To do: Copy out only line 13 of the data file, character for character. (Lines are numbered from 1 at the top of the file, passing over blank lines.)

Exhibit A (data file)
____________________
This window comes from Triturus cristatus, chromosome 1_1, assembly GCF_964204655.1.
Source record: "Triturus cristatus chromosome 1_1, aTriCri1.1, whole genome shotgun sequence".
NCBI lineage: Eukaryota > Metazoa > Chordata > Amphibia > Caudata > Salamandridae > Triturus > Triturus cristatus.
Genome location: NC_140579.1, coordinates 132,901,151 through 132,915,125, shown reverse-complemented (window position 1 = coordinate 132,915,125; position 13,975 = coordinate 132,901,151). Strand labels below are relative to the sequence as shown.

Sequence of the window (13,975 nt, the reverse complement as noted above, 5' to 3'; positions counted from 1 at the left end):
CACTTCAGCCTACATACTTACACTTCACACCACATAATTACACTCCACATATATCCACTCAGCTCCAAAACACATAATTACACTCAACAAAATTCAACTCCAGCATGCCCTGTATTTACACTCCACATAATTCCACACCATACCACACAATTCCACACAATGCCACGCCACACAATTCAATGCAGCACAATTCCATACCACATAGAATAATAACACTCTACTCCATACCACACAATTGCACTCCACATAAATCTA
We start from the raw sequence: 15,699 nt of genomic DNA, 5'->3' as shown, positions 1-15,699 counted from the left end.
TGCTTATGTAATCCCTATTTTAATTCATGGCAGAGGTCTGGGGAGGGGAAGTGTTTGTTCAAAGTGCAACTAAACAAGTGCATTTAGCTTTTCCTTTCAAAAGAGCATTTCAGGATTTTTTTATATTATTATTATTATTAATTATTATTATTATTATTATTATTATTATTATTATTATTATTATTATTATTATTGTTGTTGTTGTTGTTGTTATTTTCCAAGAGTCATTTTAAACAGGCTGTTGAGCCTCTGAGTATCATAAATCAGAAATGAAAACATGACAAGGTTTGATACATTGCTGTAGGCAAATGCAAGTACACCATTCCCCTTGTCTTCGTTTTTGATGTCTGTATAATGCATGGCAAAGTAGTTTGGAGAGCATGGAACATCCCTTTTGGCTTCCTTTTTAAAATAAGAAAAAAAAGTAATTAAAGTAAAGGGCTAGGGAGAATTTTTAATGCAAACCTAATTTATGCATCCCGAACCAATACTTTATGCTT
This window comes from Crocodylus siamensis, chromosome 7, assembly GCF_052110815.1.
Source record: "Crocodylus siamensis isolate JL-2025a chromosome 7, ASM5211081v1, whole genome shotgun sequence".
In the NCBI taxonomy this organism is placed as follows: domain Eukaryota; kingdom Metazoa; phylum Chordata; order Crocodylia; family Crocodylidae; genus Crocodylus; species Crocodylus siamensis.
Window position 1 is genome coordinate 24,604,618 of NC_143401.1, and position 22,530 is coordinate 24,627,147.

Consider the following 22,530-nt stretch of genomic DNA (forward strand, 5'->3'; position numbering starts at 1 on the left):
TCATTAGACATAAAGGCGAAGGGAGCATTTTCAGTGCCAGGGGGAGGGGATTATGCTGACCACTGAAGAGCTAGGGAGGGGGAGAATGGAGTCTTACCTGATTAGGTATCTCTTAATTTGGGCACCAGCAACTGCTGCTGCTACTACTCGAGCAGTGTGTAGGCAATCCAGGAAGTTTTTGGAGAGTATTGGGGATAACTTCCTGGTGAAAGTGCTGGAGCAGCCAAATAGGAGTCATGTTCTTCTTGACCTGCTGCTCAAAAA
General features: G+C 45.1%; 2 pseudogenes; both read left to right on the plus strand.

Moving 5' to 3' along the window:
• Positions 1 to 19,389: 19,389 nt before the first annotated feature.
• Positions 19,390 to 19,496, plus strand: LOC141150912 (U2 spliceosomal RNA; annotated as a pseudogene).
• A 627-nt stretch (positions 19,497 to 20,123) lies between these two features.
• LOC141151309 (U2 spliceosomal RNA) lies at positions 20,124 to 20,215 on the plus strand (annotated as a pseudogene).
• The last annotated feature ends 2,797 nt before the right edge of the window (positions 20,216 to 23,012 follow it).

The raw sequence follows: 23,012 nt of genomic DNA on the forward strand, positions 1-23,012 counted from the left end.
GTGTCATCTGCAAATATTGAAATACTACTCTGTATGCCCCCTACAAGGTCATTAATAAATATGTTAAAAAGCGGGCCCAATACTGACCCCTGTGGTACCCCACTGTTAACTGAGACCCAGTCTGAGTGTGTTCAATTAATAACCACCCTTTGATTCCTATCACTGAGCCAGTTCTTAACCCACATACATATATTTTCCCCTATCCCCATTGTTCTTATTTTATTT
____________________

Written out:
Consider the following 22,530-nt stretch of genomic DNA (forward strand, 5'->3'; position numbering starts at 1 on the left):